'Family Ties' Creator Gary David Goldberg Dies

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  • Michael J. Fox
    (Photo: Reuters/Blair Gable)
    Actor Michael J. Fox (L) stands with Canada's Governor General David Johnston after he was awarded the rank of Officer in the Order of Canada at Rideau Hall in Ottawa May 27, 2011.
By Emma Koonse, Christian Post Reporter
June 24, 2013|11:53 am

Gary David Goldberg, who created the beloved television series "Family Ties," died at age 68 on Sunday.

The leading comedy television series of the 1980's launched Michael J. Fox into stardom, but Goldberg is also known for creating "Spin City" and for working on 1970's sitcoms such as "Lou Grant" and "The Tony Randall Show."

Goldberg died from brain cancer at his home in Montecito, Calif., his daughter Shana Silveri said, according to the New York Times.

In 1982, Goldberg built "Family Ties" using himself and his wife as the inspiration behind the hippie parents portrayed by Michael Gross and Meredith Baxter. The show followed the Keatons, a family in a suburb of Columbus, Ohio.

Among the four fictional Keaton children in the family was young Michael J. Fox who went on to assume a central role on the show and later earned widespread fame.

"Family Ties" covered both comedy as well as more serious issues about parenting and teenagers which could have contributed to its success.

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"I was interested in the dynamic of a couple that had been together long term, that were still very physically active and attracted to each other, a house where there was romance and where the parents' relationship to the kids reflected expanded lanes of communication and represented the ways families were changing," said Mr. Goldberg during an interview with the Archive of American Television in 2007.

Similar to "The Cosby Show" which began airing two years after "Family Ties," Goldberg said he wanted the sitcom to reveal capable and admirable parents.

"This father was not threatened by the growing power of his own children," he added. "They were trying to have a relationship that would continue into the future. His goal was not to show how he could control and coerce these kids. It was ruling by love. It was the power of love that kept everybody- and respect- which is more powerful than fear. I wanted to show those elements in a family."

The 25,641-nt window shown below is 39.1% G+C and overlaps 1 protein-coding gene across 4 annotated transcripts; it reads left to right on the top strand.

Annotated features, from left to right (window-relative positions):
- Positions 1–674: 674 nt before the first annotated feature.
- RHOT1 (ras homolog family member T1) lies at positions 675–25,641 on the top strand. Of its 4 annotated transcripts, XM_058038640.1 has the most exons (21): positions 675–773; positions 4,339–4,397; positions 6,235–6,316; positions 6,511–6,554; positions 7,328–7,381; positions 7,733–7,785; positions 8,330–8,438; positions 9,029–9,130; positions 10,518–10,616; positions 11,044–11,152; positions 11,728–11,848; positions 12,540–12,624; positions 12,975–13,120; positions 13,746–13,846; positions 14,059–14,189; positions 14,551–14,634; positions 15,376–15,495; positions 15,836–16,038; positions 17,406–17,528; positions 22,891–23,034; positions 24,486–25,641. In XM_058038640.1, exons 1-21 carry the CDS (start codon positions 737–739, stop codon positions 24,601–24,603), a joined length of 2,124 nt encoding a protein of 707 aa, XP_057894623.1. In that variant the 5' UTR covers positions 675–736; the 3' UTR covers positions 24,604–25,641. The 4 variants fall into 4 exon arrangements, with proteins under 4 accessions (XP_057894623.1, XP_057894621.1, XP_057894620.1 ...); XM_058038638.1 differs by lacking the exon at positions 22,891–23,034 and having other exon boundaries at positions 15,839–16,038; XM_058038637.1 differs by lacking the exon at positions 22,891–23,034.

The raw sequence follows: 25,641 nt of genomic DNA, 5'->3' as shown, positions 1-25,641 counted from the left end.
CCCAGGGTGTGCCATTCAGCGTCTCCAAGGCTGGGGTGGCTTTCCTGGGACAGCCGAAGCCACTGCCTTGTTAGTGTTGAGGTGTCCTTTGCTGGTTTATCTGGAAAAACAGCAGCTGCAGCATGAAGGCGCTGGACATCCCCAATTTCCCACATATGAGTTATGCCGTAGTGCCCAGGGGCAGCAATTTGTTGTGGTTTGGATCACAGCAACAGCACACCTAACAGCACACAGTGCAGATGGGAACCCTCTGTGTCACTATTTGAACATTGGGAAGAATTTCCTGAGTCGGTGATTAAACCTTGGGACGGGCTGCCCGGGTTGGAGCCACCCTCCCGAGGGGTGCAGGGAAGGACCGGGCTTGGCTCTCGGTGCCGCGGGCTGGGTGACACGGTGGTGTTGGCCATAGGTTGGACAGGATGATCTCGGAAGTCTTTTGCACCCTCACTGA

Then, when "Family Ties" finished in 1989, Goldberg made his directorial debut with the film "Dad" starring Jack Lemmon, Ted Danson and Ethan Hawke.

The writer was also behind the screenplays for romantic comedies such as "Bye Bye Love" and "Must Love Dogs," which he directed.

On Twitter Monday, users were mourning the death of Goldberg.

"Family Ties meant everything to me as a teenager," wrote Andrew. "Still does! Thank you, Gary David Goldberg for the laughs and the welcome tears."

Scott added, "RIP Gary David Goldberg. As someone who watches an insane amount of tv he really left his mark #FamilyTies #BrooklynBridge #SpinCity"

Meanwhile, as "Family Ties" and "The Cosby Show" aired on NBC, both creators Goldberg and Bill Cosby also shed light on good parenting.

Cosby recently opened up about onscreen parenting using his experience portraying Dr. Huxtable on the famed series.

"I based the series on two important things: Number one… I hated those series where the children were brighter than the parents, and those parents had to play dumb," said Cosby speaking to ABC News.

"Number two was that I wanted to 'take the house back,'" he added, meaning he no longer wanted to perpetuate bad parenting.

"[We] parents make it difficult," said the actor. "Because we want to be well-liked. And I'm not saying that parenting, you shouldn't want to be well-liked, but you also have to have some kind of judgment."

 

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